Starving the Palestinian Authority of funds means Israel risks a new Intifada, an Arabic columnist writes. Also today: there are no UAE "plots" against Egypt, and how to support Arabic.
Israel may regret tax-withholding ploy
By holding back the tax payments it collects for the PA, Israel runs the risk of a new Intifada
The Palestinian Authority in Ramallah is in dire circumstances, Al Quds Al Arabi, the London-based daily, said in its editorial yesterday. It is incapable of paying the salaries of its 60,000 staff members since the Israeli government, in a spiteful reaction to Palestine's admission into the UN, confiscated $120 million (Dh440 million) in Palestinian funds this month.
Each month, Israel collects approximately $100 million in taxes for goods that pass through Israeli ports destined for Palestinian markets.
"Benjamin Netanyahu, the Israeli prime minister, is practising the most hideous kind of extortion against the Palestinian Authority and President Mahmoud Abbas," said the paper. "The latter was unfazed by Israeli threats and pressed ahead with his bid for statehood at the United Nations," it added.
At the end of November the UN General Assembly approved the upgrade of Palestine's status to that of an observer state.
Since then, Israel has announced plans to build 3,000 residential units in settlements surrounding Jerusalem, which would completely isolate the city from the West Bank. And in a blatant act of defiance, it withheld the PA's tax revenues in a bid to shake its stability.
"The Israeli government is well aware that this type of vengeful pressure will not be effective with the PA and it will not change the fact that the UN has indeed recognised Palestine as a state. The ultimate objective of these actions is to prevent the PA from becoming a member of the International Criminal Court in The Hague, which would allow it to pursue Israeli war criminals," explained the paper.
In a counter-reaction, the Palestinian Authority Prime Minister Salam Fayyad called on Palestinians to boycott all goods manufactured by Israel.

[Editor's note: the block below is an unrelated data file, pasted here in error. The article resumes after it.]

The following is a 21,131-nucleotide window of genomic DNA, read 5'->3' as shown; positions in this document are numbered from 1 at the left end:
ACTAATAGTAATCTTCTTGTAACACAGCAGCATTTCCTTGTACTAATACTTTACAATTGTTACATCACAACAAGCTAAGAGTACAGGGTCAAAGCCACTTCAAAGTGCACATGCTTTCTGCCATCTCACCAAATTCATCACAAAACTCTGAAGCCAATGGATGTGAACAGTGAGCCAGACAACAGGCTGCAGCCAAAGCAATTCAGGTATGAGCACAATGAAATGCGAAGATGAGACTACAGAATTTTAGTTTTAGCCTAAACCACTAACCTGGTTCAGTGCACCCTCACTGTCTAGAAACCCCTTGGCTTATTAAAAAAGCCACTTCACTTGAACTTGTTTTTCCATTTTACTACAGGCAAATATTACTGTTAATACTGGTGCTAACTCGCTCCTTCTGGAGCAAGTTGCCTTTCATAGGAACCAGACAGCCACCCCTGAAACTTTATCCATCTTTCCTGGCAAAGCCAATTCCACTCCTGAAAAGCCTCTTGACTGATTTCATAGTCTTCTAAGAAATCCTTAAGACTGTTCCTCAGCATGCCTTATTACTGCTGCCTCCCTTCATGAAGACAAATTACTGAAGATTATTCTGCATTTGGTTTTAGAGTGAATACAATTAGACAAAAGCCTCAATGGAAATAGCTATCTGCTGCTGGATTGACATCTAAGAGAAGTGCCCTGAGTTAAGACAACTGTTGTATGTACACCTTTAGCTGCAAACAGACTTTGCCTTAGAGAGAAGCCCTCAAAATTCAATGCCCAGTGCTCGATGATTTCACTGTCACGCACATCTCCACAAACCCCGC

Official reports reveal that Palestinians imported $3 billion-worth of Israeli goods last year while their exports amounted to $618 million only, which sheds light on the benefits that Israel's economy reaps from its control over the economic activity of the Palestinians.
"Mr Fayyad's call must resonate among Palestinians in the West Bank and in Gaza," opined the paper. "We hope that the prime minister himself holds on to his position even if Israel, under pressure from abroad, should restore the funds to their rightful owners," it said.
In the same context, efforts must be exerted to rectify the damage that the Paris Protocol has done to Palestine by linking Palestine's economy to that of Israel's and banning the PA from substituting for Israeli goods.
"The Palestinian territories in the West Bank are ripe for a third Intifada," suggested the paper. "Mr Netanyahu government's economic punishment of the PA may end up accelerating the onset of the next uprising."
No basis for claims of UAE plots in Egypt
"Some are trying to seize on the changes and tribulations that Egypt is going through … to settle old or new scores with the UAE," Emirati columnist Mohammed Al Hammadi wrote in yesterday's edition of the Abu Dhabi-based newspaper Al Ittihad.
But such vicious attempts to drive a wedge between Egypt and the UAE are not going anywhere, he said. "Accusing the UAE of meddling in Egyptian affairs sounds like a desperate manoeuvre by some to achieve political - or other - gains," the columnist added. He did not specify who might be doing such a thing.
This week UAE Foreign Minister Sheikh Abdullah bin Zayed urged the Egyptian ambassador to Abu Dhabi to investigate "baseless" reports in the Egyptian media, claiming that the UAE was engaged in plots against the leadership in Egypt.
Sheikh Abdullah said those reports were simply intended to damage "historic and special relationship" of the two countries.
But relations are "strategic" and rock-solid, the columnist said. "The UAE has publicly stated, on many occasions, that it respects the Egyptian people and their choices, and that it is convinced that no one knows Egypt's higher interests better than Egyptians themselves."
Egypt is going through a delicate phase that makes it vulnerable to potential acts of sabotage, the columnist said, but the UAE will be there to help, not the contrary.
Arabic language must be spoken with pride
Arabs do love their mother tongue. But unfortunately, this love does not always translate into real action, Dr Ziyad Al Dris opined in the London-based paper Al Hayat yesterday.
On Tuesday the United Nations Educational, Scientific and Cultural Organization adopted a decision to celebrate December 18 as World Arabic Language Day, the writer reported.
"But what can we do for our language?" he asked. It is usually said that "the question is easy but the answer is hard". This time around, the converse is true.
The question here is tough because "we have not agreed on the legitimacy of the question; and the rightness, the need, the supposed background and timeliness of the question". But there is an "easy answer … just speak".
"Speak our Arabic language with pride - with no disdain for … our identity. This is the biggest thing we can do to serve Arabic."
Rhetorical praise of Arabic is of little use in gaining more speakers or in regaining the native speakers who have turned their back on it. he said.
In the Saudi paper Okaz, meanwhile, Abdel Rahman Al Akimi quoted Dr Nasser Al Din Al Assad as saying that the main challenge is that Arabic "is walking on one foot: doing well in theoretical and literary fields but hardly moving in scientific areas."
* Digest compiled by The Translation Desk